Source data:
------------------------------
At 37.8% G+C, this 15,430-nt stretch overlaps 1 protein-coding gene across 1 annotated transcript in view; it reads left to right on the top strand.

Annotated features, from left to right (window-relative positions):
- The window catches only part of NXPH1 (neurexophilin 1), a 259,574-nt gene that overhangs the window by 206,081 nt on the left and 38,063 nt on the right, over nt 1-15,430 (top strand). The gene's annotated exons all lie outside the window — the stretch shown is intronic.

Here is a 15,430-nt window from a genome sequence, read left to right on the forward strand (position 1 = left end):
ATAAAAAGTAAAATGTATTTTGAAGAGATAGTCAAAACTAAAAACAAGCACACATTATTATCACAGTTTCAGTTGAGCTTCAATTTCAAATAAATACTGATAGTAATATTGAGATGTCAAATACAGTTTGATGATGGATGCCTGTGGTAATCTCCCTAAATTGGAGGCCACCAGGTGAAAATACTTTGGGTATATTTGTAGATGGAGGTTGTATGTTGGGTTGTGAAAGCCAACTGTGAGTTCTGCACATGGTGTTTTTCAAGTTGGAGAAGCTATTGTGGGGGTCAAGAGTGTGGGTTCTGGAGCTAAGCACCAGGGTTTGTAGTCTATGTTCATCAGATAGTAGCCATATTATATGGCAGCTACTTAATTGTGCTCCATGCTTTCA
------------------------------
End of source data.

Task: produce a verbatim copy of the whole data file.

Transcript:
At 37.8% G+C, this 15,430-nt stretch overlaps 1 protein-coding gene across 1 annotated transcript in view; it reads left to right on the top strand.

Annotated features, from left to right (window-relative positions):
- The window catches only part of NXPH1 (neurexophilin 1), a 259,574-nt gene that overhangs the window by 206,081 nt on the left and 38,063 nt on the right, over nt 1-15,430 (top strand). The gene's annotated exons all lie outside the window — the stretch shown is intronic.

Here is a 15,430-nt window from a genome sequence, read left to right on the forward strand (position 1 = left end):
ATAAAAAGTAAAATGTATTTTGAAGAGATAGTCAAAACTAAAAACAAGCACACATTATTATCACAGTTTCAGTTGAGCTTCAATTTCAAATAAATACTGATAGTAATATTGAGATGTCAAATACAGTTTGATGATGGATGCCTGTGGTAATCTCCCTAAATTGGAGGCCACCAGGTGAAAATACTTTGGGTATATTTGTAGATGGAGGTTGTATGTTGGGTTGTGAAAGCCAACTGTGAGTTCTGCACATGGTGTTTTTCAAGTTGGAGAAGCTATTGTGGGGGTCAAGAGTGTGGGTTCTGGAGCTAAGCACCAGGGTTTGTAGTCTATGTTCATCAGATAGTAGCCATATTATATGGCAGCTACTTAATTGTGCTCCATGCTTTCA